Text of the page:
The Who performed a sold-out show Thursday at the Saddledome.
So how does one of the greatest, most dangerous bands in rock history come off in their twilight years when two of their original members have since passed on?
Well, guitarist-songwriter Pete Townshend, 61, looks more like a college professor than a rock star. That is, until he physically throws himself into his music, which he still does as seen Thursday night at The Who's Saddledome gig.
Then he looks like a college professor with a bit of wild-eyed rock star in his blood.
On raucous Who classics like Who Are You and Anyway Anyhow Anywhere, Townshend proved he's still got fire in his belly, even if his joints are a lot more creaky now when he pulls off those slashing windmill power chords.
As an inspired guitar player however, the Who's brainiac still has some fine chops.
As for the Who's blond belter, 62-year-old Roger Daltrey -- he still looks every bit the jock: muscular and rugged in a pair of jeans and a t-shirt.
As for the vocals, Daltrey's not at his peak. He struggles with some of the high harmonies and during Behind Blue Eyes he had trouble capturing the emotive power he used to summon up.
Most of the night he nailed it, though, and when he did, his bluesy bark sounding particularly potent during Who Are You, you knew exactly why the world fell in love with him.
As for the danger factor?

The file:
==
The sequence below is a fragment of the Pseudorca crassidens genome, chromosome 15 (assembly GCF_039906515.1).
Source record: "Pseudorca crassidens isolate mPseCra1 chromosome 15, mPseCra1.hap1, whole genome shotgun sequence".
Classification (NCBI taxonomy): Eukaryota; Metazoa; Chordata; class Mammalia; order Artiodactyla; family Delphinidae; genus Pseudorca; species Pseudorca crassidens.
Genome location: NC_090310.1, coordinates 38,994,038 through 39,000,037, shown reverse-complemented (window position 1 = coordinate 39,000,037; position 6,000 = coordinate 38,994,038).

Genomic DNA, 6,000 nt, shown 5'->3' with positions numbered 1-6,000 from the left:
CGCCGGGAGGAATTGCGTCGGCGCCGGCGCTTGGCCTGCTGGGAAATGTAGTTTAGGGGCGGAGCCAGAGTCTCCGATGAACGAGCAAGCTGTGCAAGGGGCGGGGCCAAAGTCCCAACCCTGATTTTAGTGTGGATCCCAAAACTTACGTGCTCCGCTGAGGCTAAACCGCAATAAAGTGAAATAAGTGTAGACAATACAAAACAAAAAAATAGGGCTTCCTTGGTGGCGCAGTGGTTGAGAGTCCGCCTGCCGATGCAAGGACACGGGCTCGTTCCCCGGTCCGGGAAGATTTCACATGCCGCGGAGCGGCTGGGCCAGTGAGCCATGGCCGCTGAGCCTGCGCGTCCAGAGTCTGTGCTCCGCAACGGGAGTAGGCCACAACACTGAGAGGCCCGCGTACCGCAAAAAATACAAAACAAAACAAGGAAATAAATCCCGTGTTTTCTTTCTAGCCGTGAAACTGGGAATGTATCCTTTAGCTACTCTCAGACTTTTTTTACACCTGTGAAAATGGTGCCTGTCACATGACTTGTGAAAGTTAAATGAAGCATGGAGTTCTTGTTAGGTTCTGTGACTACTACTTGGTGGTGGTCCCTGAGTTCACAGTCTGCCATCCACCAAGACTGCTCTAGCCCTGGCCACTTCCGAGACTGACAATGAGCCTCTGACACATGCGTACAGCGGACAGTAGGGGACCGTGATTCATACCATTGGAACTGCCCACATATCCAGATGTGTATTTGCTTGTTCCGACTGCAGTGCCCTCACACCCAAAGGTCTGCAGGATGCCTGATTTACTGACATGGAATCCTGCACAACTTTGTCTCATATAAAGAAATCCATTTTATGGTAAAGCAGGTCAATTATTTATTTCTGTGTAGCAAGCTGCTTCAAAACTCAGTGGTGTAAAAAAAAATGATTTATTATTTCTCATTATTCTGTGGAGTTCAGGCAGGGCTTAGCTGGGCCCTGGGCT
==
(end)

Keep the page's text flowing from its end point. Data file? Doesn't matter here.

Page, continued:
When Daltrey told the crowd, "I wish I could join you in a toot," explained that he's now allergic to pot, and asked folks in the front rows not to toke -- well, it was funny and honest, but it was also a far cry from the 'orrible Who of yore.
Townshend made light of it, shouting out an anti-drug slogan. He also recounted the Who's Calgary shows of the late-'60s when the stage was set up on a Corral floor covered in cow-dung. Priceless.
To be clear, I'm a rabid Who fan. If you want to see rock in its most beautiful state -- wild, raw and spiritually liberating, check out the Who's live shows up to the mid-'70s. Nobody did it better. Nobody.
This was all too clear as the modern Who played old footage on the screens behind them, from the days when they were young, lean and half mad. At times, that footage was so cool, it upstaged the action onstage.
But that's from an era where the band boasted a once-in-a-lifetime chemistry that included Keith Moon's maniacal drumming and John Entwistle's thunderous bass lines. Those guys were irreplaceable. Now that they're gone, can the Who still be the Who? Not really. Not that Who. Hence the press's billing of this incarnation as The Two.
The Two bravely struggled, against the relative indifference of a crowd that wanted the hits, when they performed a chunk of material from their upcoming Endless Wire record.
But The Two also had more than their share of superb moments. How could they not with one of the richest song rosters in rock under their belts?
Standouts included Baba O'Riley, or the CSI song as most young'uns know it today, where Zak Starkey, son of Ringo Starr, proved himself to be a powerhouse drummer in his own right.
Then there was a cool, funky Eminence Front and, at press time, a slamming run through one of rock's defining songs, My Generation.
If you hit the 'Dome looking for the Who of your youth, you might have left dissatisfied. But if you could appreciate times do change, well, you saw a band that still has a lot to offer, even if they're no longer kings of the rock ring.